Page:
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No More Muzak: Alaska's Hold Music Now Features Local Bands

Goodbye, elevator music!

Portugal The Man band concert
John Gourley with Portugal. The Man, one of the bands that is now featured on the hold music for the state of Alaska.
(AP/Katie Darby/Invision)
Callers to state offices in Alaska will no longer be subjected to tinny elevator music or sleepy smooth jazz while they're stuck on hold. Starting last month, the state has replaced its mundane hold music with snippets of songs from local bands.

The plan was the brainchild of Jonathan Kreiss-Tomkins, a 29-year-old state representative about to start his fourth term in the Alaska House. Kreiss-Tomkins says he got the idea to change the hold music shortly after he arrived in the state capitol in 2012.

“There are probably tens of thousands of hours of people put on hold every year," he says, adding that he was inspired by his local NPR station. "I thought about how public radio stations often patch in a live feed of their stations [or their own hold music]."

Alaska isn't the first government to make such a move.

The city of Seattle in 2006 switched its hold music to feature local musicians, although the program was later scrapped. In 2010, Portland, Ore., partnered with music licensing company Rumblefish to create its Listen Local program, which features local bands on the city's hold music. The city of Austin, known for its vibrant music scene, launched an effort through its Economic Development Department called Music on Hold. And Boston adopted a new hold music program in 2013.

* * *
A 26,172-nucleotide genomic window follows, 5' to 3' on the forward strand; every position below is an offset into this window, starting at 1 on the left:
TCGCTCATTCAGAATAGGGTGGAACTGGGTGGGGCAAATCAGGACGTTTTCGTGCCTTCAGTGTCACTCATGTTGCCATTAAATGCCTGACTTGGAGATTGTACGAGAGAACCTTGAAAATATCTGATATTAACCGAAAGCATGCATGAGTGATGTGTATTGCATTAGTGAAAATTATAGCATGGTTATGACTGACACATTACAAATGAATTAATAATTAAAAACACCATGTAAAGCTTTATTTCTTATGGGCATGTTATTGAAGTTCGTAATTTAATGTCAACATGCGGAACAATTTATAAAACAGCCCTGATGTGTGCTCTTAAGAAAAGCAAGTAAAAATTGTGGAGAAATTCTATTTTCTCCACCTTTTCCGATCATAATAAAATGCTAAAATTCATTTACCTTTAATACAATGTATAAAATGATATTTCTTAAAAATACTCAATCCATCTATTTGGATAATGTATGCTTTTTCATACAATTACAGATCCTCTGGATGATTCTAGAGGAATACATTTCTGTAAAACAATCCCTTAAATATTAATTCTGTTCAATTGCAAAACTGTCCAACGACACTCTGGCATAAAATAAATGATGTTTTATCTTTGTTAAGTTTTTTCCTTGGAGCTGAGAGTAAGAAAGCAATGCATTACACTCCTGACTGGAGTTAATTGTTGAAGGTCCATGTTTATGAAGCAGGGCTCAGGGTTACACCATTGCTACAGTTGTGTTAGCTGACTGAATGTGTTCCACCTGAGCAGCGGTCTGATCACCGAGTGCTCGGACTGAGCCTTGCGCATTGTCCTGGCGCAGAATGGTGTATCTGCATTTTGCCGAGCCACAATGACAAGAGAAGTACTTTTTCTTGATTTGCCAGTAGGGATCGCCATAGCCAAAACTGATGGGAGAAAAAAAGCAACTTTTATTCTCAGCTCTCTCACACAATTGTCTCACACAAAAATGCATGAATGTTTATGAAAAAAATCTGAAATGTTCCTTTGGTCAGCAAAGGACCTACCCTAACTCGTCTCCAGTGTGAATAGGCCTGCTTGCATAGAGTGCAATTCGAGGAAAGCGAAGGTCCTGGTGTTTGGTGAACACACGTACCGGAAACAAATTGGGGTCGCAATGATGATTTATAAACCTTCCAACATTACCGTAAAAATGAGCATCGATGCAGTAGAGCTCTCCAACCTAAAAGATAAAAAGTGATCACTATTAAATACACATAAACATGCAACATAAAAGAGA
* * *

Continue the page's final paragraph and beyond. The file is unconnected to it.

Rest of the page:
One big challenge for these governments is music licensing. Because the hold music counts as a performance, the publishers are entitled to royalties.

The state of Alaska purchased a license from the American Society of Composers, Authors and Publishers so it would be in legal compliance. ASCAP licenses are relatively inexpensive; depending on the type of venue, they can cost as little as a few hundred dollars a year.

Alaska's other costs were modest as well: Converting the phone lines cost the state $2,500, and the state's phone vendor, General Communications Incorporated, contributed another $1,000 to the efforts. The Alaska State Council of the Arts and the Juneau Arts and Humanities Council picked the bands and used grant funding to pay for the licensing of the music.

The new playlist includes the song "Feel It Still" by Alaska rock band Portugal. The Man. The song won a Grammy earlier this year for best pop duo/group performance. The band actually lent the song to Alaska's hold-music project free of charge; the band is not seeking ASCAP performance royalties.

Another song greeting callers is “Flicker of Light,” by Whiskey Class, a duo made up of Alaska natives Liz Snyder and Patrick Troll. The song is about one of the most Alaskan things there is: salmon swimming upstream to spawn. As Troll notes, it's a journey that ultimately kills the fish.

“The salmon die for love, man,” Troll says.

For Kreiss-Tomkins, the new music is a way to enliven an experience that many residents dread.

“It’s an infusion of humanity in an interaction with the public,” he says.

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